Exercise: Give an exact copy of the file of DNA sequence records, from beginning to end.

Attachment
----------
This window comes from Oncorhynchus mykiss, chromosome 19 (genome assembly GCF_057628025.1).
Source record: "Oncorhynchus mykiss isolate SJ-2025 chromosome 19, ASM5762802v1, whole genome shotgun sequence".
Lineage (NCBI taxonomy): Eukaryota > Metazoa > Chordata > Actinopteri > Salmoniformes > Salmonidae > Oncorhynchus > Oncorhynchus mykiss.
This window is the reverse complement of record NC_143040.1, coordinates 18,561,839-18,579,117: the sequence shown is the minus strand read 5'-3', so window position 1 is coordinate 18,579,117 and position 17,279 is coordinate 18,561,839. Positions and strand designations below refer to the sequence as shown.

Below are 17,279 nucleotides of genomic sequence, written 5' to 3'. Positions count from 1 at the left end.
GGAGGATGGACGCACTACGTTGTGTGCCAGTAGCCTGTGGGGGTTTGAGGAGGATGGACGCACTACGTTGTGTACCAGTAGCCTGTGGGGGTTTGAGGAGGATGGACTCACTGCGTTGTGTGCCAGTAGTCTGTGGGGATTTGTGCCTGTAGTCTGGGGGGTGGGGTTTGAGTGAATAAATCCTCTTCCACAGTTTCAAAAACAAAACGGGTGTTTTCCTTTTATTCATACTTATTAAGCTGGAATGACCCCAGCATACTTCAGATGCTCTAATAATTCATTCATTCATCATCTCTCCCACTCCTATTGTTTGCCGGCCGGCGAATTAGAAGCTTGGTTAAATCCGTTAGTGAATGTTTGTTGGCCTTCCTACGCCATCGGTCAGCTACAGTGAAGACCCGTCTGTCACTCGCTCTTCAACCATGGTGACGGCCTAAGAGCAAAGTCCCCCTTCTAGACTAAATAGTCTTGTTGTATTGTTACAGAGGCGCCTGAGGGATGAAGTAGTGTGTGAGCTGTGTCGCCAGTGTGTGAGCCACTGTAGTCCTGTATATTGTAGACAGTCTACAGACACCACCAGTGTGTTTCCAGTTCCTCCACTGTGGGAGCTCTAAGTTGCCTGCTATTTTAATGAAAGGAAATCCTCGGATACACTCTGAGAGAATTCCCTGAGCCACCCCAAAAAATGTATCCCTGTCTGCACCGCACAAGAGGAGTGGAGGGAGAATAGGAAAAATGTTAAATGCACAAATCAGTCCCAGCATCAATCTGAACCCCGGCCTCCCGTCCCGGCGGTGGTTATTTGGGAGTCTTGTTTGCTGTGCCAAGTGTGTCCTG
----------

This window comes from Oncorhynchus mykiss, chromosome 19 (genome assembly GCF_057628025.1).
Source record: "Oncorhynchus mykiss isolate SJ-2025 chromosome 19, ASM5762802v1, whole genome shotgun sequence".
Lineage (NCBI taxonomy): Eukaryota > Metazoa > Chordata > Actinopteri > Salmoniformes > Salmonidae > Oncorhynchus > Oncorhynchus mykiss.
This window is the reverse complement of record NC_143040.1, coordinates 18,561,839-18,579,117: the sequence shown is the minus strand read 5'-3', so window position 1 is coordinate 18,579,117 and position 17,279 is coordinate 18,561,839. Positions and strand designations below refer to the sequence as shown.

Below are 17,279 nucleotides of genomic sequence, written 5' to 3'. Positions count from 1 at the left end.
GGAGGATGGACGCACTACGTTGTGTGCCAGTAGCCTGTGGGGGTTTGAGGAGGATGGACGCACTACGTTGTGTACCAGTAGCCTGTGGGGGTTTGAGGAGGATGGACTCACTGCGTTGTGTGCCAGTAGTCTGTGGGGATTTGTGCCTGTAGTCTGGGGGGTGGGGTTTGAGTGAATAAATCCTCTTCCACAGTTTCAAAAACAAAACGGGTGTTTTCCTTTTATTCATACTTATTAAGCTGGAATGACCCCAGCATACTTCAGATGCTCTAATAATTCATTCATTCATCATCTCTCCCACTCCTATTGTTTGCCGGCCGGCGAATTAGAAGCTTGGTTAAATCCGTTAGTGAATGTTTGTTGGCCTTCCTACGCCATCGGTCAGCTACAGTGAAGACCCGTCTGTCACTCGCTCTTCAACCATGGTGACGGCCTAAGAGCAAAGTCCCCCTTCTAGACTAAATAGTCTTGTTGTATTGTTACAGAGGCGCCTGAGGGATGAAGTAGTGTGTGAGCTGTGTCGCCAGTGTGTGAGCCACTGTAGTCCTGTATATTGTAGACAGTCTACAGACACCACCAGTGTGTTTCCAGTTCCTCCACTGTGGGAGCTCTAAGTTGCCTGCTATTTTAATGAAAGGAAATCCTCGGATACACTCTGAGAGAATTCCCTGAGCCACCCCAAAAAATGTATCCCTGTCTGCACCGCACAAGAGGAGTGGAGGGAGAATAGGAAAAATGTTAAATGCACAAATCAGTCCCAGCATCAATCTGAACCCCGGCCTCCCGTCCCGGCGGTGGTTATTTGGGAGTCTTGTTTGCTGTGCCAAGTGTGTCCTG